• House Bill 580: Makes foster caregivers and kinship caregivers eligible for publicly funded child care but requires they be employed or participating in a program of education or training for an amount of time reasonably related to the time that the child is receiving publicly funded child care. 
  • Senate Bill 273: Establishes the Child Care Cred Program. This voluntary program would enable an employee’s child care costs to be shared equally by the employee, their employer, and the Ohio Department of Children and Youth.  

If you are interested in participating in upcoming roundtable discussions with legislative leaders focused on child care, please reach out to Alexis at araineri@akroncantonadvocacy.org

Employers Looking to Immigrant Populations to Fill Workforce Gaps

In recent months, there have been a series of emerging conversations across Northeast Ohio on how regional employers could more effectively and efficiently look to immigrant populations to meet their workforce needs. While there is no simple answer, it does seem obvious to many key stakeholders that there is more that we, as a regional business community, could and should be doing to better access existing (and future) talent from within immigrant populations to fill crucial workforce gaps.

In the coming months, the ACAA will participate in a series of dialogues with its partners around what policy reforms and support infrastructures are needed to help make this possible. More information will be shared on how to get involved in these discussions in the coming months. In the meantime, if there are questions, please don’t hesitate to reach out to Alexis at araineri@akroncantonadvocacy.org.  

As these conversations continue to evolve, we actively monitor state and federal activities that stand to impact immigration-related policies and programs. Here are a few things on our radar:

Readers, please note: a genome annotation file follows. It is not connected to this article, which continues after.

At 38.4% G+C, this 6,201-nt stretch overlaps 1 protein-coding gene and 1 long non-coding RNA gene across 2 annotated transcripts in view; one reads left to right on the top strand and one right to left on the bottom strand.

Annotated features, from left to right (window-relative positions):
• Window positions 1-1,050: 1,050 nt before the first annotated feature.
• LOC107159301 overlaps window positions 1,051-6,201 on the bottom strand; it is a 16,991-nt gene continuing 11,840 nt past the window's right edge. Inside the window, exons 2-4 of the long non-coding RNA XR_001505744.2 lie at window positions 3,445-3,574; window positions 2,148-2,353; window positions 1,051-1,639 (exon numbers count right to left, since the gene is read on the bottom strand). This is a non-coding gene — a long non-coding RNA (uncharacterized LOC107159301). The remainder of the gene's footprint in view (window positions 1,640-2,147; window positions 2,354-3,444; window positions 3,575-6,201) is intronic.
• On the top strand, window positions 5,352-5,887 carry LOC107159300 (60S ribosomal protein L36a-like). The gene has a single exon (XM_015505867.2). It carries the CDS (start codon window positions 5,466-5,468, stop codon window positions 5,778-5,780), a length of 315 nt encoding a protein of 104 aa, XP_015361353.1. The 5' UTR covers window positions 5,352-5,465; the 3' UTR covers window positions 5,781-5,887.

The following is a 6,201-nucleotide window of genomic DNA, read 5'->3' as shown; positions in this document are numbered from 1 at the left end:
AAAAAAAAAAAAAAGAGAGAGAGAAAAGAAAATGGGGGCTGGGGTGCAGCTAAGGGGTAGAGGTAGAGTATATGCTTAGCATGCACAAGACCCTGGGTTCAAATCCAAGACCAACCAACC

• House Bill 535: This legislation would create an interim limited term driver’s license for pending visa applicants, which are defined as those who have submitted a valid visa application to the United States citizenship and immigration services and are waiting to receive final approval. These temporary licenses are good for up to one year and can be replaced in cases where visa processing takes longer than the license term.  
  • NUZIARD v. MINORITY BUSINESS DEVELOPMENT AGENCY: In a March 2024 decision, the U.S. District Court for the Northern District of Texas found the Minority Business Development Agency’s (MBDA) presumption of social disadvantage for certain program applicants to be unconstitutional and ordered the MBDA to discontinue using race or ethnicity as criteria for receiving MBDA Business Center services nationwide. This court case, and any subsequent appeals to its decision, could have significant impacts on local, state, and federal programs designed to provide MBEs with management and technical assistance and help with accessing capital for business startup and expansion activities.  


For a quick snapshot of the impact that Akron’s immigrant population has on our regional economy click here. This summer, we will have a similar report to share detailing similar information for the Canton region.     

For more information, contact John Rizzo, Vice President, Akron-Canton Advocacy Alliance, at jrizzo@akroncantonadvocacy.org.